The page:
Youth poll gives Gandalf real role in history

Historical fact is being diluted by Hollywood fiction, with some young people believing that Gandalf the wizard masterminded the defeat of the Spanish Armada.

Historical fact is being diluted by Hollywood fiction, with some young people believing that Gandalf the wizard masterminded the defeat of the Spanish Armada.

Almost half of 16- to 34-year-olds questioned in a BBC poll did not know that Francis Drake led the English fleet against Spain. One in five 16- to 24-year-olds thought it was Columbus, while one in 20 said it was Gandalf, the wizard from Tolkien's The Lord of the Rings.

The figures, which were
released to mark the start of Battlefield Britain, a new
BBC series fronted by the
veteran election presenter Peter Snow and his son Dan, were declared "really surprising" by history specialists. Campaigners for a return to a more traditional syllabus branded the results a "disgrace" for the state education system.

Showing the impact of film-making on history, 15 per cent of 16- to 24-year-olds thought that when Orangemen march in Northern Ireland on 12 July, they were celebrating victory at Helm's Deep. The battle comes at the end of The Two Towers, the second book in Tolkien's trilogy.

Of the 1,006 adults over 16 who took part in the survey, only half of all age groups knew that the marches mark the Battle of the Boyne, in which the William of Orange defeated the troops of King James II in 1690.

Despite the blanket coverage in the media of the recent 60th anniversary of D-Day, a third of those polled and half of 16- to 34-year-olds did not know that the Battle of Britain took place during the Second World War. Some thought it was part of the Hundred Years War. One in eight thought Anglo-Saxon Britain had been overrun by Napoleon

"Some of the results are really surprising," said Peter Furtado, editor of History Today magazine. "Since the collapse of the grand Whig narrative that Churchill was talking about in A History of the English-Speaking Peoples and which went out of favour with the rise of multi-cultural Britain, it's been very difficult for anybody to construct a large story of Britain. It seemed that Simon Schama did it very well in A History of Britain, but someone really needs to have another try," Mr Furtado said.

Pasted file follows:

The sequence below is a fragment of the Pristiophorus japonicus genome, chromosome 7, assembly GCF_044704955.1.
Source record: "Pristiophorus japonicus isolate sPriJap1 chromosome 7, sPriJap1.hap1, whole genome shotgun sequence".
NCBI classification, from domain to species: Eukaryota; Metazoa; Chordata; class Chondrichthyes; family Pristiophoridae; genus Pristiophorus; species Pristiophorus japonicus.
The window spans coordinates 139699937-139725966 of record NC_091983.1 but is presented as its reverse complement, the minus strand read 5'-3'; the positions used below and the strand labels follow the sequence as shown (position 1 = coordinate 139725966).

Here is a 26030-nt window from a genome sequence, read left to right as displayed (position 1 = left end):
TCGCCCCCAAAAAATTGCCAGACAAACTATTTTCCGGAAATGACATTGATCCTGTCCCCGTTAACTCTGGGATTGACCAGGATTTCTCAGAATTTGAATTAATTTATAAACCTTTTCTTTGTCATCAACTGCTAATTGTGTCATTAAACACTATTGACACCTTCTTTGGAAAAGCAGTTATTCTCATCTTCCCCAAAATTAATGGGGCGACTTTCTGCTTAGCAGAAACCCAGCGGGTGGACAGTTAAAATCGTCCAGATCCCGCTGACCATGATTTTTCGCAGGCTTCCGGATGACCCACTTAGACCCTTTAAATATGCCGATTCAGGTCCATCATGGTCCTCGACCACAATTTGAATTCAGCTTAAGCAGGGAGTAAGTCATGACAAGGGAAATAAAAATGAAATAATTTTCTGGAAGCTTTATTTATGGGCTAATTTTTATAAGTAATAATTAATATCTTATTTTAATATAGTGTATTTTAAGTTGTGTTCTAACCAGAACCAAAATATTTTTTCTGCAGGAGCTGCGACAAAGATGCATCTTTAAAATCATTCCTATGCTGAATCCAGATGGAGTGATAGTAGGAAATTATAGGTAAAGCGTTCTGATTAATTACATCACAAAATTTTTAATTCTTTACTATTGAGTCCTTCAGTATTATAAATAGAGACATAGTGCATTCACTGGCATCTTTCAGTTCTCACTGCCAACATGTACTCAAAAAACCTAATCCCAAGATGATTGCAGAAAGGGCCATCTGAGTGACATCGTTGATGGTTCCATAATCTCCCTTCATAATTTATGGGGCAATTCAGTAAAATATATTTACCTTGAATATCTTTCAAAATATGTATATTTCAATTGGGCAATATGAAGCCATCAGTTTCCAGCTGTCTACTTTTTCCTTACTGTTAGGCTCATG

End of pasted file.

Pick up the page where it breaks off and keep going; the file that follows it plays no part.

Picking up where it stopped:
Register for free to continue reading

Registration is a free and easy way to support our truly independent journalism

By registering, you will also enjoy limited access to Premium articles, exclusive newsletters, commenting, and virtual events with our leading journalists

Please enter a valid email
Please enter a valid email
Must be at least 6 characters, include an upper and lower case character and a number
Must be at least 6 characters, include an upper and lower case character and a number
Must be at least 6 characters, include an upper and lower case character and a number
Please enter your first name
Special characters aren’t allowed
Please enter a name between 1 and 40 characters
Please enter your last name
Special characters aren’t allowed
Please enter a name between 1 and 40 characters
You must be over 18 years old to register
You must be over 18 years old to register
Opt-out-policy
You can opt-out at any time by signing in to your account to manage your preferences. Each email has a link to unsubscribe.

By clicking ‘Create my account’ you confirm that your data has been entered correctly and you have read and agree to our Terms of use, Cookie policy and Privacy notice.

This site is protected by reCAPTCHA and the Google Privacy policy and Terms of service apply.

Already have an account? sign in

By clicking ‘Register’ you confirm that your data has been entered correctly and you have read and agree to our Terms of use, Cookie policy and Privacy notice.

This site is protected by reCAPTCHA and the Google Privacy policy and Terms of service apply.

Register for free to continue reading

Registration is a free and easy way to support our truly independent journalism

By registering, you will also enjoy limited access to Premium articles, exclusive newsletters, commenting, and virtual events with our leading journalists

Already have an account? sign in

By clicking ‘Register’ you confirm that your data has been entered correctly and you have read and agree to our Terms of use, Cookie policy and Privacy notice.

This site is protected by reCAPTCHA and the Google Privacy policy and Terms of service apply.

Join our new commenting forum

Join thought-provoking conversations, follow other Independent readers and see their replies

Comments

Thank you for registering

Please refresh the page or navigate to another page on the site to be automatically logged inPlease refresh your browser to be logged in